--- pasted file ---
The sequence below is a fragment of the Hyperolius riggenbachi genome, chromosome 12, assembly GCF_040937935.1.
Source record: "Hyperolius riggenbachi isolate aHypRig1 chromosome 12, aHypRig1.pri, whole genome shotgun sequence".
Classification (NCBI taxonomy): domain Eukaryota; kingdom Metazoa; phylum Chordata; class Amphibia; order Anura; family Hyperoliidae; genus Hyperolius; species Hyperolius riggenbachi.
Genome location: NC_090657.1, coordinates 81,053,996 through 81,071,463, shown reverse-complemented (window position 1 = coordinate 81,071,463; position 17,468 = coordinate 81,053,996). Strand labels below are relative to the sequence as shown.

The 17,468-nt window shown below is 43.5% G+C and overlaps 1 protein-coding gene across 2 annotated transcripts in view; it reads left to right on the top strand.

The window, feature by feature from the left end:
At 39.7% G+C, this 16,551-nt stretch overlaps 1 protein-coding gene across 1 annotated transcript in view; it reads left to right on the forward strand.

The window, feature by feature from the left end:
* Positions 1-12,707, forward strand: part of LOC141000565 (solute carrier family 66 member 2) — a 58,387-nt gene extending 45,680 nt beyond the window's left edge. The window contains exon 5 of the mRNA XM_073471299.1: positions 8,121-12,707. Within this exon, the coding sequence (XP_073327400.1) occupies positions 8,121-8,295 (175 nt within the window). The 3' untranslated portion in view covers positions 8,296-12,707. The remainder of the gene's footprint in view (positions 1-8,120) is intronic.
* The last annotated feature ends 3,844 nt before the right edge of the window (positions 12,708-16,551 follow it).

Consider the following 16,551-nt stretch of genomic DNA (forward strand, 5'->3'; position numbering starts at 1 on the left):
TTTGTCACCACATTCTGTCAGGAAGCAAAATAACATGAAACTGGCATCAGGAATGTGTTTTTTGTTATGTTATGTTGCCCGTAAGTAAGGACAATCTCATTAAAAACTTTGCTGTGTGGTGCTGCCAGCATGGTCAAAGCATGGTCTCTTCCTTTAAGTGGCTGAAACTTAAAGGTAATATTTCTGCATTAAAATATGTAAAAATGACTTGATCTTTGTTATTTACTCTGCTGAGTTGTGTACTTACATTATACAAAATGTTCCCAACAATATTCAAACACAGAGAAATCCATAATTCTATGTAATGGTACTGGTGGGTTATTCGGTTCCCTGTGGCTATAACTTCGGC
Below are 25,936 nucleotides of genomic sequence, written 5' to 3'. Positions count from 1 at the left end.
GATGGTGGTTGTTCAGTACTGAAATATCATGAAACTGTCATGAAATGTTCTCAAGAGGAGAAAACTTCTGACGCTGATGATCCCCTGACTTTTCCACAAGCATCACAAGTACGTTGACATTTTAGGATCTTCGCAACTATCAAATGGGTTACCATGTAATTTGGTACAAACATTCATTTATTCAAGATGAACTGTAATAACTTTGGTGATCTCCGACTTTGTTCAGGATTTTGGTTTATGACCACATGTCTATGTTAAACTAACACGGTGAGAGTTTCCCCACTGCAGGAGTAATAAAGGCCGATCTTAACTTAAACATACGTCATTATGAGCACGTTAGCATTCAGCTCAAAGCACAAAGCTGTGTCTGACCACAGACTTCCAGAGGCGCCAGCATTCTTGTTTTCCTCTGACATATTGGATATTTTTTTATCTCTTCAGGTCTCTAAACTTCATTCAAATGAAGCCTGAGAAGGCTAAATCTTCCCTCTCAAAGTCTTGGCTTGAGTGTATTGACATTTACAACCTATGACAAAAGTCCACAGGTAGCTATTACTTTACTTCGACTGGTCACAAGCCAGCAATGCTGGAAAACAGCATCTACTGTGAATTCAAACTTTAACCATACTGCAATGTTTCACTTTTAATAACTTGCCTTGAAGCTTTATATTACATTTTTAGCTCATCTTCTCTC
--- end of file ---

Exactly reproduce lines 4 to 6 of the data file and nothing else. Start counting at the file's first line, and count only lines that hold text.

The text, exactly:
Genome location: NC_090657.1, coordinates 81,053,996 through 81,071,463, shown reverse-complemented (window position 1 = coordinate 81,071,463; position 17,468 = coordinate 81,053,996). Strand labels below are relative to the sequence as shown.

The 17,468-nt window shown below is 43.5% G+C and overlaps 1 protein-coding gene across 2 annotated transcripts in view; it reads left to right on the top strand.

The window, feature by feature from the left end: